Esophageal Reflux

Esophageal reflux – also known as acid reflux, heartburn, and gastroesophageal reflux disease (GERD) – is a common condition caused by stomach acid abnormally rising up into the esophagus.

Chronic esophageal reflux can lead to damage of the esophageal lining – creating ulcerations, bleeding, narrowing (stricture), swallowing problems, and Barrett’s esophagus – and can ultimately develop into esophageal cancer.

Our group of thoracic surgeons works closely with UT Southwestern’s interventional and motility specialty gastroenterologists and gastrointestinal radiologists to deliver multidisciplinary comprehensive care – all in one location, and usually on the same day.

We offer advanced minimally invasive and robotic procedures to treat esophageal reflux disease that has not responded to medication and lifestyle changes. Even when patients have had prior surgery, our team attempts to perform surgical procedures through small incisions to prevent or reduce reflux from occurring.

Symptoms

Esophageal reflux occurs as a result of the disturbance of the normal anatomy and physiology at the junction between the esophagus and the stomach, allowing stomach acid to back up into the esophagus. Symptoms of esophageal reflux include:

  • Asthma
  • Bronchitis
  • Chest pain
  • Chronic cough
  • Dental problems
  • Heartburn
  • Laryngitis or sore throat
  • Regurgitation
  • Swallowing problems
  • Recurrent pneumonia

Contributing factors include advancing age, obesity, giving birth numerous times, smoking, coffee/caffeine and chocolate consumption, chronic consumption of large meals especially prior to bedtime, and a family history of heartburn or reflux.

Diagnosis

Initial efforts to treat esophageal reflux focus on stopping the movement of stomach contents up into the esophagus, reducing the stomach acid secretion, and improving the emptying of the esophagus and stomach.

After a thorough history and physical examination, along with a review of the available data, nearly all patients are treated successfully with lifestyle changes and medications.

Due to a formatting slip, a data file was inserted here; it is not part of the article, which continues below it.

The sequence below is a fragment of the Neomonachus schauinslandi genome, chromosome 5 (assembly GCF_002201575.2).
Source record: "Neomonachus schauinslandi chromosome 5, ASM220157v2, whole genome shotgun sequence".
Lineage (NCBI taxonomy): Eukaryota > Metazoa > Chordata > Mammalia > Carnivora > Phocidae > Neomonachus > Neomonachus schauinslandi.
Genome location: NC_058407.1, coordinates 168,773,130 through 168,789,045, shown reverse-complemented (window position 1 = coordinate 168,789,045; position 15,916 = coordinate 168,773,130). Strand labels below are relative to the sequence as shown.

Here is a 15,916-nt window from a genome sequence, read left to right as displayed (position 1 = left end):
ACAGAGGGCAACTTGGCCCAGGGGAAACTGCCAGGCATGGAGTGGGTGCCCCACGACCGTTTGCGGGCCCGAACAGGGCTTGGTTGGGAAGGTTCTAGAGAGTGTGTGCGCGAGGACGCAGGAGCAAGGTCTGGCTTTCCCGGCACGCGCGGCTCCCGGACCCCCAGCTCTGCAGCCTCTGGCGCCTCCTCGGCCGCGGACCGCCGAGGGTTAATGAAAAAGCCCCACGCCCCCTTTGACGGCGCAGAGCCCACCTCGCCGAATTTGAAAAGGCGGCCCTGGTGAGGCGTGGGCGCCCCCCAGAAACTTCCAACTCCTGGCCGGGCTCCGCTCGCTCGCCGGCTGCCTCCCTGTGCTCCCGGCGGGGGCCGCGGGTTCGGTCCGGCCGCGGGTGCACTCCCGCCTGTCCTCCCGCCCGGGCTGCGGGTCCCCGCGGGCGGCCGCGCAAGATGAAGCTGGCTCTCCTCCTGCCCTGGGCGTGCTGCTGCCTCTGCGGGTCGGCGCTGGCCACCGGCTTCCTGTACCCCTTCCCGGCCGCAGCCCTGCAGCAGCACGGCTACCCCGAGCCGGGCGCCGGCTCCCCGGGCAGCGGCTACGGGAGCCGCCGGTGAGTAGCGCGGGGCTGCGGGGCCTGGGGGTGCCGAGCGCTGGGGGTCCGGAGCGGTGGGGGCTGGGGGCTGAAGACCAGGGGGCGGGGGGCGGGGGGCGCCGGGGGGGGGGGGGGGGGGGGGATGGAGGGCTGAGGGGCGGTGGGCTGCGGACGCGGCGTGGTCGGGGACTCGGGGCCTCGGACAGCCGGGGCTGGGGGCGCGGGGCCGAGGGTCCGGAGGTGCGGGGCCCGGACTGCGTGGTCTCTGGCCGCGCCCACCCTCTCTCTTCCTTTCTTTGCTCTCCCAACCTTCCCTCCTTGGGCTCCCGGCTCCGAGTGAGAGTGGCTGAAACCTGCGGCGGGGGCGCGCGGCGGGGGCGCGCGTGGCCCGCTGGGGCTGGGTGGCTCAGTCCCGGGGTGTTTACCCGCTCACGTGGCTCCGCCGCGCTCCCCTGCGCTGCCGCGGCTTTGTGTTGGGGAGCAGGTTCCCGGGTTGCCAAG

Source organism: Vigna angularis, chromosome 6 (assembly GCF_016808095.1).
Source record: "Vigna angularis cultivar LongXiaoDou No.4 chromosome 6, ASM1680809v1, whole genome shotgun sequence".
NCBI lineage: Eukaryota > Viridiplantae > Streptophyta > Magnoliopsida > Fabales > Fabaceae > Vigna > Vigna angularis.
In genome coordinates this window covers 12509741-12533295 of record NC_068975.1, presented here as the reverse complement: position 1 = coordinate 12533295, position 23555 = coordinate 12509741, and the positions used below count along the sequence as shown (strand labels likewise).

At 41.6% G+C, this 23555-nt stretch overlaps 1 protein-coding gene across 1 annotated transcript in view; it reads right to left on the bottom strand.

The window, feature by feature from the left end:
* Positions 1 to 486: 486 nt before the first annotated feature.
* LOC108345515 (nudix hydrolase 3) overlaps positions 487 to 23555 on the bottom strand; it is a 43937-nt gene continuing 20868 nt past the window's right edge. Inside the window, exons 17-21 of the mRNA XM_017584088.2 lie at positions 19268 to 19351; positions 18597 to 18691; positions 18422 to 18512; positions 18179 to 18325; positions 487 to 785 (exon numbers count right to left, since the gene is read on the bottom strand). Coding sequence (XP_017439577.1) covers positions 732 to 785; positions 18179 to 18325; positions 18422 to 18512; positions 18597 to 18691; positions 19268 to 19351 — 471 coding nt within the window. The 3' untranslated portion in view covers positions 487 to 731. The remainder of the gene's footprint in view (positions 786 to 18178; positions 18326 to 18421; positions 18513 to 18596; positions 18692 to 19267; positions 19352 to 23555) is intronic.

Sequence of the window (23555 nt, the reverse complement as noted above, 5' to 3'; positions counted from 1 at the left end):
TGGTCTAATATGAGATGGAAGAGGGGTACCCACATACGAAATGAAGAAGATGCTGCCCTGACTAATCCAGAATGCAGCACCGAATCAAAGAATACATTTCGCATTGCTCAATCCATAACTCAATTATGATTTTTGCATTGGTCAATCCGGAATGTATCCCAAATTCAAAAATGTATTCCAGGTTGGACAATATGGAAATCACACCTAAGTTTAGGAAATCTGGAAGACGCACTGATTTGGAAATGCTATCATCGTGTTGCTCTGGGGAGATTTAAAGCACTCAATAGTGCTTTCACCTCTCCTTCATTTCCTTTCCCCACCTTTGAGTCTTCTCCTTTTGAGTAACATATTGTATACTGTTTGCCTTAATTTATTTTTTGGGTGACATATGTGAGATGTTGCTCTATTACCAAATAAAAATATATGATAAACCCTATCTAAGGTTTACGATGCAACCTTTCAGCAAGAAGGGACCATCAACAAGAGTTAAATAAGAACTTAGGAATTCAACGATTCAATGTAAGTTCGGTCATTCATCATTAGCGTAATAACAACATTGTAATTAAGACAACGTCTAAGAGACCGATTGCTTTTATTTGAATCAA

For those patients who fail initial treatment, further evaluation is necessary to better understand the degree of reflux and to select the best therapy. The following studies are often performed:

  • Barium swallow study, to assess the anatomy and function of the esophagus
  • Endoscopy or esophagogastroduodenoscopy, to visualize the lining of the esophagus
  • Esophageal manometry, to evaluate the function of the esophageal muscle
  • pH study, a measure of the degree of acid moving up to the esophagus

Treatment

Our specialized team of thoracic surgeons, gastroenterologists, and radiologists works together to recommend the best treatment for each patient. Treatment options might include:

  • Endoscopic esophageal interventions
  • Minimally invasive or robotic fundoplication, or repair of hiatal hernias (Nissen, Toupet, Dor, Belsey)
  • Minimally invasive cutting-edge techniques to reduce or eliminate reflux disease (LINX)

Clinical Trials

In addition to standard treatments for esophageal reflux, UT Southwestern provides access to the most promising new therapies through clinical trials. Talk with your doctor to see if a clinical trial may be right for you.

Meet Our Team

UT Southwestern thoracic surgeons who treat esophageal reflux include:

Learn more about our Thoracic Surgery team.

Request an Appointment

To schedule an appointment with an esophageal reflux specialist at UT Southwestern’s facilities in Dallas or to learn more about our services, request an appointment or call 214-645-8300.